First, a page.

Valerie Bauman: Federal Money Adds 24 New Medical Residencies In Washington State’s Most Doctor-Starved Regions
As of this year, 24 new primary care residency spots will have been created in Washington through a five-year federal program dedicated to getting doctors to regions that need it most. The latest influx of federal money is $6.3 million, reported earlier this week, more than the combined $2.55 million that the program provided for Washington residencies between 2011-2013. Each new residency position is the equivalent of a three-year, guaranteed residency spot for one new doctor. It’s never been more important for Washington to grow its pipeline of new doctors, particularly in underserved urban and rural areas. The state’s projected doctor shortage has Washington State University considering opening its own medical school in Spokane.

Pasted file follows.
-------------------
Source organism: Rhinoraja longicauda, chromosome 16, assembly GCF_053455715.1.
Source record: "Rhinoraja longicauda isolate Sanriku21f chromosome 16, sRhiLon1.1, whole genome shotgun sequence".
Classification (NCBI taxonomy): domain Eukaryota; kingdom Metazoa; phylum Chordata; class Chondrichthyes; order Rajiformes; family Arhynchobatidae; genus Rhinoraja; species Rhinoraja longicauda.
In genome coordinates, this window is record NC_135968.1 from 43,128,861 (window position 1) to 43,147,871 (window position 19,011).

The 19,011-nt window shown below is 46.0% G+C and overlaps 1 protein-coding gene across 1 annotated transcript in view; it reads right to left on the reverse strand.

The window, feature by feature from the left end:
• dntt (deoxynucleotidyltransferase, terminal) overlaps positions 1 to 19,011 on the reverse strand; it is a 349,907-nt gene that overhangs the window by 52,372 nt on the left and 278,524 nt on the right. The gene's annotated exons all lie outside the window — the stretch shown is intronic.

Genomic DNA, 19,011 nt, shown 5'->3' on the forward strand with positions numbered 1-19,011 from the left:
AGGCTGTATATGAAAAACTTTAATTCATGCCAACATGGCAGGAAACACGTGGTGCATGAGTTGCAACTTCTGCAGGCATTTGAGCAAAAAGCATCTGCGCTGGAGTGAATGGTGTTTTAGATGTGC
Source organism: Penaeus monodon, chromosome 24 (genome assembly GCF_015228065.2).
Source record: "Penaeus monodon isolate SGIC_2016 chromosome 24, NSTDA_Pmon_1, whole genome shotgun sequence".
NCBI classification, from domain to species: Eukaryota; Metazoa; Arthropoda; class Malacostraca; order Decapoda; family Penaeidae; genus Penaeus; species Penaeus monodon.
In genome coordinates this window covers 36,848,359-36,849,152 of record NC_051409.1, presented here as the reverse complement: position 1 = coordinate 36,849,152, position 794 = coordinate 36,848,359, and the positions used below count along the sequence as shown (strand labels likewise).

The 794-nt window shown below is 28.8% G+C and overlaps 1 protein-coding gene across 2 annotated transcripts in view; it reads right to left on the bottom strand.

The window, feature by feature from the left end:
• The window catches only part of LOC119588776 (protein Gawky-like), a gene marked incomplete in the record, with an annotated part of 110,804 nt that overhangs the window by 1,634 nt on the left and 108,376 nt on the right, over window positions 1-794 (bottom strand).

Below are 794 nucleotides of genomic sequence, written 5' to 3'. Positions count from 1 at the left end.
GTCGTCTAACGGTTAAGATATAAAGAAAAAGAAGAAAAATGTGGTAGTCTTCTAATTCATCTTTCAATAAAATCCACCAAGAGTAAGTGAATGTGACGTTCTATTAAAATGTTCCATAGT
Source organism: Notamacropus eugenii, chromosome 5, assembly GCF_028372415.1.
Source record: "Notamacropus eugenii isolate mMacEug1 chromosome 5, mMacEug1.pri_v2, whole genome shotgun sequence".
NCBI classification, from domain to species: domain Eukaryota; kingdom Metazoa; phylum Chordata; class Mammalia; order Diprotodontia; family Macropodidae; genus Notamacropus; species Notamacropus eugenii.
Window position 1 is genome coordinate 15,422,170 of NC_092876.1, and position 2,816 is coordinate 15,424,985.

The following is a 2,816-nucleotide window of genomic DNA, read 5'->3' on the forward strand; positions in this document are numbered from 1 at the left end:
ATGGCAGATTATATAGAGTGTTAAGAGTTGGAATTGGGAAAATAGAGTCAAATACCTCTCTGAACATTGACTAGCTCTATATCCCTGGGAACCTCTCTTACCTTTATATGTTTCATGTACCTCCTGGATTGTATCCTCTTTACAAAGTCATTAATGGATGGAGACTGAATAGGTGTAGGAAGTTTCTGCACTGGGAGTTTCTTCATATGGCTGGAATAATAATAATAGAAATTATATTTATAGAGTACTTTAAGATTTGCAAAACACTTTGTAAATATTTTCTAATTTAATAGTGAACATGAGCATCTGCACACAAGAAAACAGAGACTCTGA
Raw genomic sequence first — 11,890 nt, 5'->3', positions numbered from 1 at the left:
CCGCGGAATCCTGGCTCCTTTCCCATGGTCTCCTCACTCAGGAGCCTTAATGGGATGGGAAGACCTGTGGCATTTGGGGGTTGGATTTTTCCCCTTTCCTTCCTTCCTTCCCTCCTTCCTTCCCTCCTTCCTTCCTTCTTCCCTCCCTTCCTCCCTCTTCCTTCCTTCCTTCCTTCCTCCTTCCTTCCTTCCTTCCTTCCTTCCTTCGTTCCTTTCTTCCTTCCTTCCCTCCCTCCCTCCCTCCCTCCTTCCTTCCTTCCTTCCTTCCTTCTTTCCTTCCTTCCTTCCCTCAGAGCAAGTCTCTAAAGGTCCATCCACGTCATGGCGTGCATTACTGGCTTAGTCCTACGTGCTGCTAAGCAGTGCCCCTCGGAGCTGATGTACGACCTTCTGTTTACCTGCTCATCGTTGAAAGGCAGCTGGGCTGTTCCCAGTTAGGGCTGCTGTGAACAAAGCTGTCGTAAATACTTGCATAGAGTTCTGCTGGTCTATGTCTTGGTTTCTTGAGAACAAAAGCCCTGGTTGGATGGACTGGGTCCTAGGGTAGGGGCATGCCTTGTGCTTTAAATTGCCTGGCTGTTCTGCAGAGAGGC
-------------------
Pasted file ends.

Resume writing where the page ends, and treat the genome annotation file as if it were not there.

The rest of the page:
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It is unique because it partners medical residents with community health clinics that typically work with low-income or underserved populations. It benefits the resident by giving a new doctor real world experience, and helps communities by getting more doctors where they are needed most. The program was created in 2010 as part of the Affordable Care Act, and brought the first round of new residency spots to Washington in 2011. Initially, Yakima and Ellensburg received the funding for residents, but as more money has come in through the program, it’s been expanded to Tacoma, Spokane and to the Puyallup Tribal Health Authority.